Fenwick Trees


In this post I will talk about Fenwick Trees aka Binary Indexed Trees. I got to use them recently while solving a problem in a coding challenge.

Problem:
Let’s say we have an array of N positive integers. We need to be able to serve the following two operations efficiently:

  • GetPrefixSum(i) – Gets the cumulative sum of all numbers from index [0] to index [i] in the given array.
  • UpdateElement(int i, int k) – Updates the element at index [i] by delta “k” where k need not be necessarily positive.

Example Array: {2, 5, 1, 3, 3, 7, 9, 12, 12, 13, 15, 11, 16, 21, 8} where N = 15

Solution 1:

GetPrefixSum(i) – run a loop till the given index and calculate the running sum.

GetPrefixSum(i)
{
  sum = 0;
  for(count=0; count<=i; count++)
  {
     sum += array[count];
  }  
  return count;
}

UpdateElement(int i, int k) – simply do array[i] += k.

Time Complexity:
GetPrefixSum(i) – O(N); need to iterate through the array and compute the sum.
UpdateElement(int i, int k) – O(1); constant time update of a value in the array.

Solution 2:

Maintain an auxiliary array of same size and store the prefix/cumulative sums. Let’s say the auxiliary array is prefixsum[]. So prefixsum[i] is the cumulative sum of elements in array from index [0] to index [i].

For the above mentioned array, our auxiliary array would be:

{2, 7, 8, 11, 14, 21, 30, 42, 54, 67, 82, 93, 109, 130, 138}

GetPrefixSum(i) – return the value of prefixsum[i]
UpdateElement(int i, int k) – array[i] += k, and update all the prefix sums from index [i] to [N-1] in prefixsum array.

UpdateElement(int i, int k)
{
  array[i] += k;

  for(count=i; count<=N-1; count++)
  {
     prefixsum[count] += k;
  }
}

Time Complexity:
GetPrefixSum(i) – O(1); the operation no longer needs to iterate through the array and compute the sum.
UpdateElement(int i, int k) – O(N); update becomes costly as we need to update the prefix sums for all the subsequent elements after index [i].

Solution 3: Using Fenwick Trees

Fenwick Trees can help us serve both types of operations in logarithmic O(logN) time.
The main idea behind Fenwick Trees is that any natural number “K” can be obtained from sum of other natural numbers (less than K), where these natural numbers are powers of 2. That is:

K = K1 + K2 + K3 where:
K1 = (2^p)
K2 = (2^q)
K3 = (2^r)
p, q, r >= 0

7 = 4 + 2 + 1
19 = 16 + 2 + 1
11 = 8 + 2 + 1
13 = 8 + 4 + 1
and so on.

In solution 1, updates took O(1), but GetPrefixSum(i) was costly(O(N)). In solution 2, GetPrefixSum(i) took O(1) at the expense of costly O(N) updates. If we are planning to do both these in O(logN), some initial thoughts that we should have are:

  1. The algorithm and data structure should be designed in a way such that GetPrefixSum(i) should get us the cumulative sum till index [i] by calculating cumulative sums for indexes (<= i) just enough to keep the O(logN) as the upper bound.
  2. Consequently, an update to an element at index [i] should not require us to update prefix sums of all elements from index [i] all the way to [N-1]. Instead, only as many prefix sums should be updated as are required to restrict the upper bound of update operation to O(logN) as well.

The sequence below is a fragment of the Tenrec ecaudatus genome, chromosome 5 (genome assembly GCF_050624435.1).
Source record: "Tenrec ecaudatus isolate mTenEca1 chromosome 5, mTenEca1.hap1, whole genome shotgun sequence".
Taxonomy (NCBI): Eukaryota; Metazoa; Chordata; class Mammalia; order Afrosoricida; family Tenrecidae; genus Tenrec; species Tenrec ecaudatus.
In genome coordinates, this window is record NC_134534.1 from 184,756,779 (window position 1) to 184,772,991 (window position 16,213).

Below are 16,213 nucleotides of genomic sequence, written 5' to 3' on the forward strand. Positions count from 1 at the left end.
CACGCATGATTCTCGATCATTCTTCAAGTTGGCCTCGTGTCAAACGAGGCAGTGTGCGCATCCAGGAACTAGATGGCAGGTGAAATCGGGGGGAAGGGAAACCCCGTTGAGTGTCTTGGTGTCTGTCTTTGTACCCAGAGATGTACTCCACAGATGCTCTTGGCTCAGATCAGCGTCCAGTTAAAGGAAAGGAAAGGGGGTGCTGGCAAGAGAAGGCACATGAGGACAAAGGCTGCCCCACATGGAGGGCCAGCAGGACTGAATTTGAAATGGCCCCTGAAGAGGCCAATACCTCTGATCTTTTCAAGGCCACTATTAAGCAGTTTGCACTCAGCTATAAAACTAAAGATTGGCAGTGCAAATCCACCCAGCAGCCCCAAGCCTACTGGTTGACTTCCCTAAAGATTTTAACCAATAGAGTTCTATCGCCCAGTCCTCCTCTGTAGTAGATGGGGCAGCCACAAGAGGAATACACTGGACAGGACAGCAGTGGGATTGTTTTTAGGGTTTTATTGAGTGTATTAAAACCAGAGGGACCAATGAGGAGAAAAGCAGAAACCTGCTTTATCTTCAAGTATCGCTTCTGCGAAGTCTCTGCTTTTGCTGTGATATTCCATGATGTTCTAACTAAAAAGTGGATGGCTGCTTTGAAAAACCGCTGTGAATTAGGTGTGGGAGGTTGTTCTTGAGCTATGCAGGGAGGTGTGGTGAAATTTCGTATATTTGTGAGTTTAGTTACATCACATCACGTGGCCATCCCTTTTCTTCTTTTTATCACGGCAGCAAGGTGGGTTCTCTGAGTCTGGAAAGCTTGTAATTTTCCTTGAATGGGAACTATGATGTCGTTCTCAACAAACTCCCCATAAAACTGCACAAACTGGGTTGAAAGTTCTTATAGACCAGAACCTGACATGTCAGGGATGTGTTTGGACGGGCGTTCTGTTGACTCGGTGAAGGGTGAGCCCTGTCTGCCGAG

3. Having said this, its obvious that there has to be a way for both the operations to know what all indexes should be used to,
    1. Compute the cumulative sum till index [i] during a GetPrefixSum(i) operation.
    2. Update the prefix sums for elements at index > [i] during UpdateElement(i, k) operation.

The natural number theory mentioned above will help us in designing data structure and algorithms for both GetPrefixSum() and UpdateElement() operation with the required time complexity.

Fenwick Tree is implemented using an auxiliary array of size one more than the given array. This is similar to what we did in solution 2.  However, unlike solution 2, any given index [i] in our auxiliary array doesn’t necessarily contain the prefix/cumulative sum up to that index. Instead:

  1. If an index [i] is a power of 2, it will store the complete cumulative sum; from index [1] to index [i].
  2. If an index [i] is not a power of 2, it will store the partial cumulative sum of some group of elements from index[1] to index[i].
  3. And any index [i] in the auxiliary array will store the cumulative sum of “m” elements where “m” is a power of 2.

Let’s call this auxiliary array as FTree[N+1]. Index [0] in FTree[] is just a dummy index that does not store anything. Actual values are stored from index [1] to [N] just to simplify index calculation using the natural number theory mentioned above. Doing this is not a mandatory requirement though.

Suppose we need to serve the operation GetPrefixSum(7); i.e get the prefix sum of all elements from index [1] to index [7].
We know that [7 = 4 + 2 + 1]. This equation actually means that:

GetPrefixSum(7) = FTree[4] + FTree[6] + FTree[7], where:

FTree[4] = prefix sum of elements from index [1] to [4].
FTree[6] = prefix sum of elements from index [5] to [6].
FTree[7] = the element at index [7].

Suppose we now update the element at index [7]; i.e UpdateElement(7, k). We will of course do array[7] += k. But unlike solution 2, we are not going to update the prefix sums of all elements from [7] to [15] in the auxiliary array FTree[]. Instead we just need to update FTree[7] and FTree[8].

Why is that so ?

FTree[7] is updated for obvious reason. The reason for updating only FTree[8] and not other subsequent indexes (9, 10, 11, 12…..) is again the equations I mentioned above. Taking the equation [9 = 8 + 1], we can write:

GetPrefixSum(9) = FTree[8] + FTree[9], where:
FTree[8] = prefix sum of elements from index [1] to [8].
FTree[9] = the element at index [9].

Similarly:

10 = 8 + 2, and GetPrefixSum(10) = FTree[8] + FTree[10], where:
FTree[8] = prefix sum of elements from index [1] to [8].
FTree[10] = prefix sum of elements from index [9] to [10].

11 = 8 + 2 + 1, and GetPrefixSum(11) = FTree[8] + FTree[10] + FTree[11], where:
FTree[8] = prefix sum of elements from index [1] to [8].
FTree[10] = prefix sum of elements from index [9] to [10].
FTree[11] = the element at index [11].

12 = 8 + 4, and GetPrefixSum(12) = FTree[8] + FTree[12], where:
FTree[8] = prefix sum of elements from index [1] to [8].
FTree[12] = prefix sum of elements from index [9] to [12].